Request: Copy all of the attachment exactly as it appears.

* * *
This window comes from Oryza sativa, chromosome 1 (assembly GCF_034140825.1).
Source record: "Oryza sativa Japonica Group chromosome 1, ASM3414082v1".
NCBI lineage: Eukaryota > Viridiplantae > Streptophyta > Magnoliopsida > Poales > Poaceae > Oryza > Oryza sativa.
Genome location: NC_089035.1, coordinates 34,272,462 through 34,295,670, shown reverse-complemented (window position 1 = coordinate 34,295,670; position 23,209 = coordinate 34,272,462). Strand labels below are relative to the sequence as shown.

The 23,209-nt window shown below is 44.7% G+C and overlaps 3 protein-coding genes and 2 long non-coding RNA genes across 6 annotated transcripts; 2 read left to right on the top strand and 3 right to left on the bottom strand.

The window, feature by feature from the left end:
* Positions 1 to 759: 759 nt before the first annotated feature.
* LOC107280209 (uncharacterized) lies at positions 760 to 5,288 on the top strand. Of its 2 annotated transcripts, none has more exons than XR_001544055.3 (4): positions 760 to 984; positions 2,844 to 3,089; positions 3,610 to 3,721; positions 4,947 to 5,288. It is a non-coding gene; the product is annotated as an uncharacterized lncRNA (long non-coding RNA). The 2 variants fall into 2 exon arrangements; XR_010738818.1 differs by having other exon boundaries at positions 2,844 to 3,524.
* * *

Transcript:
This window comes from Oryza sativa, chromosome 1 (assembly GCF_034140825.1).
Source record: "Oryza sativa Japonica Group chromosome 1, ASM3414082v1".
NCBI lineage: Eukaryota > Viridiplantae > Streptophyta > Magnoliopsida > Poales > Poaceae > Oryza > Oryza sativa.
Genome location: NC_089035.1, coordinates 34,272,462 through 34,295,670, shown reverse-complemented (window position 1 = coordinate 34,295,670; position 23,209 = coordinate 34,272,462). Strand labels below are relative to the sequence as shown.

The 23,209-nt window shown below is 44.7% G+C and overlaps 3 protein-coding genes and 2 long non-coding RNA genes across 6 annotated transcripts; 2 read left to right on the top strand and 3 right to left on the bottom strand.

The window, feature by feature from the left end:
* Positions 1 to 759: 759 nt before the first annotated feature.
* LOC107280209 (uncharacterized) lies at positions 760 to 5,288 on the top strand. Of its 2 annotated transcripts, none has more exons than XR_001544055.3 (4): positions 760 to 984; positions 2,844 to 3,089; positions 3,610 to 3,721; positions 4,947 to 5,288. It is a non-coding gene; the product is annotated as an uncharacterized lncRNA (long non-coding RNA). The 2 variants fall into 2 exon arrangements; XR_010738818.1 differs by having other exon boundaries at positions 2,844 to 3,524.